Farming is naturally a hazardous occupation. The hazards are increased by poverty, which entails poor training and poor equipment.
Accident prevention as applied to industry is not easily applicable to farming, but improvement is possible, perhaps by education.
A series of 370 farm injuries treated in the Mary McClellan Hospital, Cambridge, New York, as analyzed statistically, compares closely with a previously reported series from the Mary Imogene Bassett Hospital, Cooperstown, New York.
Analysis of the exact causation of injury is presented. The greatest hazard on the farm is falling.
Suggestions for decreasing the accident rate on the farm consist chiefly of the application of care and common sense.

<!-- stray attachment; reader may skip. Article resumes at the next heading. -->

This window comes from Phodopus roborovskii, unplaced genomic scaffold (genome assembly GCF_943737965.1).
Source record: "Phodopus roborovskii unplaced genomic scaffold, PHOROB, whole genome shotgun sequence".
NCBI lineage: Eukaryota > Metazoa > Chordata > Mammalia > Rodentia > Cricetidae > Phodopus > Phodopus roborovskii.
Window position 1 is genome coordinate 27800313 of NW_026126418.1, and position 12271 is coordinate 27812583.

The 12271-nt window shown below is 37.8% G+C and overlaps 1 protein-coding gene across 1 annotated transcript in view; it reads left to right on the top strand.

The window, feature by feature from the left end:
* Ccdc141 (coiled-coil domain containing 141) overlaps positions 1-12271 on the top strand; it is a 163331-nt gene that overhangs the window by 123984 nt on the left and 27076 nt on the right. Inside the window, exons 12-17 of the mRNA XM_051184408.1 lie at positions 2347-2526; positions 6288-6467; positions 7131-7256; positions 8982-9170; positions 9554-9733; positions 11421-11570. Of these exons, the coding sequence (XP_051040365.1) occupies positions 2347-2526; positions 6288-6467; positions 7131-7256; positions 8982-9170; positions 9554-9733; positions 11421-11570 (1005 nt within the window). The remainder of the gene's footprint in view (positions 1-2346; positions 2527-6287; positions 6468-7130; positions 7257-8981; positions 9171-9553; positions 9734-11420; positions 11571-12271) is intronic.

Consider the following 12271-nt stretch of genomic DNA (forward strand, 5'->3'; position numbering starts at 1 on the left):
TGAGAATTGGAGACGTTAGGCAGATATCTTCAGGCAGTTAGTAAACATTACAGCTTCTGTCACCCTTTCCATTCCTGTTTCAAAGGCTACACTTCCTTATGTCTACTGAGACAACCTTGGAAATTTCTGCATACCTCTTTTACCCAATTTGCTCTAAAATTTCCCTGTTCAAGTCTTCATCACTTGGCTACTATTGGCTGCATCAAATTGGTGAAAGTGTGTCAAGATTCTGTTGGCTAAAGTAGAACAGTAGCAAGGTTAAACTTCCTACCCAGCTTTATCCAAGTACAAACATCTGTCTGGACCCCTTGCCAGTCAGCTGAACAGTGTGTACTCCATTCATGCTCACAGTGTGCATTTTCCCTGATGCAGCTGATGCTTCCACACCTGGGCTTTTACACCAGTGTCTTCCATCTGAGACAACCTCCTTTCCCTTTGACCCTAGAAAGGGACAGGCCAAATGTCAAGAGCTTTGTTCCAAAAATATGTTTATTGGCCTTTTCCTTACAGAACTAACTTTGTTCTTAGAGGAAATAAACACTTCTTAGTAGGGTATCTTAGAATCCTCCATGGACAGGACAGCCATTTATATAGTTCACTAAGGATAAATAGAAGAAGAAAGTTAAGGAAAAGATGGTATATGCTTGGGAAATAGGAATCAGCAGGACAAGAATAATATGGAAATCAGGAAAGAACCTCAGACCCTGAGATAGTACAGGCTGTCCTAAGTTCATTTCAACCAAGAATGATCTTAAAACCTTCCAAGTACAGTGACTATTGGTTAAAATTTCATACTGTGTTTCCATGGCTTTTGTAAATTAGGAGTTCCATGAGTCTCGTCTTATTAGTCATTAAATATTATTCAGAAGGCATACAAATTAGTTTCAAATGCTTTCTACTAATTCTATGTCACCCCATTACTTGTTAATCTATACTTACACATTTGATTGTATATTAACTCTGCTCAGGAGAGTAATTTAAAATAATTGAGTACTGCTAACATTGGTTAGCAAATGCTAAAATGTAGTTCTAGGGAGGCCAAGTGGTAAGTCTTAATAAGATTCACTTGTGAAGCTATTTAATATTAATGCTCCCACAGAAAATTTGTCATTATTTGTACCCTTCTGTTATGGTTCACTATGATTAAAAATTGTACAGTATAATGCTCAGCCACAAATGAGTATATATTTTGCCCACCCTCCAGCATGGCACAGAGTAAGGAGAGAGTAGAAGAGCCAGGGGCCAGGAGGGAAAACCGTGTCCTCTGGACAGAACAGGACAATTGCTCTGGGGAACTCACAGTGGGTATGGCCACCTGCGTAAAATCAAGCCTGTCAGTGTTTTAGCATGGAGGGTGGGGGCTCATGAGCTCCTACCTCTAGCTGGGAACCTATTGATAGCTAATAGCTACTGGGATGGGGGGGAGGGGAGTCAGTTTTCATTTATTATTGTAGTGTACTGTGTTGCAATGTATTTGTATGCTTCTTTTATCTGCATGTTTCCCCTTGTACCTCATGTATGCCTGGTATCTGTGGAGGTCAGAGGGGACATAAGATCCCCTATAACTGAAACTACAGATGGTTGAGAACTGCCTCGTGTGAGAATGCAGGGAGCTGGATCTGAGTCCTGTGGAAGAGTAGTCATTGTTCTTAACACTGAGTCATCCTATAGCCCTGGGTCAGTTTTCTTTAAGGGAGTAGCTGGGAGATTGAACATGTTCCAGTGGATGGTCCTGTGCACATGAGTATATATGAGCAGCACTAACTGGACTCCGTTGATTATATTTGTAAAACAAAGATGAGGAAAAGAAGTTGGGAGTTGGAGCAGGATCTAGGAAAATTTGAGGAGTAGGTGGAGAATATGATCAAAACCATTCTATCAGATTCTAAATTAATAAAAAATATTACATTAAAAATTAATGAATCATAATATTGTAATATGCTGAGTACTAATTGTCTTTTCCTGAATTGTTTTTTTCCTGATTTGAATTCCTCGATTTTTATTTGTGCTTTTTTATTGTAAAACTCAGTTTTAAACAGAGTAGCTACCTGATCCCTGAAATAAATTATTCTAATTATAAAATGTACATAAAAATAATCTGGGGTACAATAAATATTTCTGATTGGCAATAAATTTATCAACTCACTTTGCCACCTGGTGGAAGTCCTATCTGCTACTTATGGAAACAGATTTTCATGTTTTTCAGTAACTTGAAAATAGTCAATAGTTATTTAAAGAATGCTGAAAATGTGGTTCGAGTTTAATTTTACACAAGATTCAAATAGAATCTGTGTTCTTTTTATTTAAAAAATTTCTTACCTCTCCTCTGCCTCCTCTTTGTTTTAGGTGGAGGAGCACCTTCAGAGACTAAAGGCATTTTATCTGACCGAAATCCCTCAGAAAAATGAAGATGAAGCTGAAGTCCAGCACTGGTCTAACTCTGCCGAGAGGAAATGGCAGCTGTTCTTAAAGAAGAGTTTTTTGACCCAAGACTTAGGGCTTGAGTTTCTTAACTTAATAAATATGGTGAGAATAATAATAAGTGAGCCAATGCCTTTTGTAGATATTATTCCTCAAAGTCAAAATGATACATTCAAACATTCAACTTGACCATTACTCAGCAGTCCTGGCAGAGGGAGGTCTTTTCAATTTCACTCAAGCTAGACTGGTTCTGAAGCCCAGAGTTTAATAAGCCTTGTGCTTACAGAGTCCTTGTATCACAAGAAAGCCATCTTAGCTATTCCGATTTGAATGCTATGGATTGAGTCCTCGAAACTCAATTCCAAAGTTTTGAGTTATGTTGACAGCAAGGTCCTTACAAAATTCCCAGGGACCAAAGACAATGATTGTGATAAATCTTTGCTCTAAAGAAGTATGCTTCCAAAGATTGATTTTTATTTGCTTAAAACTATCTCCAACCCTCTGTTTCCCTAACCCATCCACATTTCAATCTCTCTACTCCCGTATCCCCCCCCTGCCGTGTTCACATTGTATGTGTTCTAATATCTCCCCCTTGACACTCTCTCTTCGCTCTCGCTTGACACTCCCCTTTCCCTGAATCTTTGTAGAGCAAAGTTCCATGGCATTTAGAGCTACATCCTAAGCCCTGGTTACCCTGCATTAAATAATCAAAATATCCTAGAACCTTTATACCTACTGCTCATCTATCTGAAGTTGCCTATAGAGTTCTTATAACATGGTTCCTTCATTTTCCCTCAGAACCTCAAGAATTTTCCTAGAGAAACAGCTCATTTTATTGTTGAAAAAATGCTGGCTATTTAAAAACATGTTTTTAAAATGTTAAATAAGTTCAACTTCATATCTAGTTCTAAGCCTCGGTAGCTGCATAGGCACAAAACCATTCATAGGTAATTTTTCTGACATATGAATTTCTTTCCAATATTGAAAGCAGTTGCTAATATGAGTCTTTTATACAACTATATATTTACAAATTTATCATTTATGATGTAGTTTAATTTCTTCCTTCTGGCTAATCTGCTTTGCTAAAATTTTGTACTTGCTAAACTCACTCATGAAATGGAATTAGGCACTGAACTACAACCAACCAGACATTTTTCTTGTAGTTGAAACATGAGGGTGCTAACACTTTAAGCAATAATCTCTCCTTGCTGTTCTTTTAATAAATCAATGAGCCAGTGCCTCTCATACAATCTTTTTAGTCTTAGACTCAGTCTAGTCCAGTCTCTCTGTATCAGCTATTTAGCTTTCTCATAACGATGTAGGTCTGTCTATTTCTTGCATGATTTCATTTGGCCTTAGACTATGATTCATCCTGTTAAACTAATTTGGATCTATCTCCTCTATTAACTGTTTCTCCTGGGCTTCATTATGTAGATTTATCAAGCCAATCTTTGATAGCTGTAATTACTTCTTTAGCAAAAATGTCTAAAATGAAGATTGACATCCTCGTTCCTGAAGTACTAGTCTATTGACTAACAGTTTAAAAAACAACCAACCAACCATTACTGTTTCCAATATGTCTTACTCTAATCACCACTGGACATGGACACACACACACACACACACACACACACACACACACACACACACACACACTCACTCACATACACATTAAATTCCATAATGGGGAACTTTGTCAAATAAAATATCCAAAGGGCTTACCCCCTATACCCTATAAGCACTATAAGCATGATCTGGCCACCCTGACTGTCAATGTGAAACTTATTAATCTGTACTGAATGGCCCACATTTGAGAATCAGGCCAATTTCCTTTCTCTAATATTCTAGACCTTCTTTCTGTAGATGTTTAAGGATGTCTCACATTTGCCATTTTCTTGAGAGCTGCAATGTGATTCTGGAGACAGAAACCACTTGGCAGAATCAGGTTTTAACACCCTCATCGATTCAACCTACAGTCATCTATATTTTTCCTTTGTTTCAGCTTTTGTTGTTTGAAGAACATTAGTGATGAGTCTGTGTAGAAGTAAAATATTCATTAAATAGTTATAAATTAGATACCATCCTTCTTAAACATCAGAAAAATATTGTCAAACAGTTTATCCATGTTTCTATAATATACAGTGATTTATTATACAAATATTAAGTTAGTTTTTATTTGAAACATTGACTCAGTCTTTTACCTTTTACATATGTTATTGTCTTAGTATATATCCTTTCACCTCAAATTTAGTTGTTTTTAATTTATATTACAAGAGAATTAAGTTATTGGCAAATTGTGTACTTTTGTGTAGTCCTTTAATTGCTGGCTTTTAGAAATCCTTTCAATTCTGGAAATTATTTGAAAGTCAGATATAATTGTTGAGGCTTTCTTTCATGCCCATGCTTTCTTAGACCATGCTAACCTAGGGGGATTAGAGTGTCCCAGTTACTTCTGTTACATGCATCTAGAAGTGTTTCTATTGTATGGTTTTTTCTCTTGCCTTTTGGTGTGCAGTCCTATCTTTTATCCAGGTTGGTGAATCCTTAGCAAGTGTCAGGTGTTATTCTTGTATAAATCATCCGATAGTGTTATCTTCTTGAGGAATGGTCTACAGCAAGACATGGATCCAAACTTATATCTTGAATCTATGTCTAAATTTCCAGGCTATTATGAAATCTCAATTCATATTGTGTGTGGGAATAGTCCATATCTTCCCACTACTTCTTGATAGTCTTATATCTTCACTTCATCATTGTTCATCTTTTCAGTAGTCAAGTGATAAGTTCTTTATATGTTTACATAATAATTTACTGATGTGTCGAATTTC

JOURNAL AND NATIONAL LIBRARY OF MEDICINE ID#
JOURNAL: N Y State J Med. 1942; 42: 2016- 2020.
Note: New York State Journal of Medicine.
document was extracted from the CDC-NIOSH Epidemiology of
Farm Related Injuries: Bibliography With Abstracts, U.S. Department
of Health and Human Services, Public Health Service, Centers
for Disease Control, National Institute for Occupational Safety
are unable to supply copies of the full report cited
in this entry. Readers are advised to use the following
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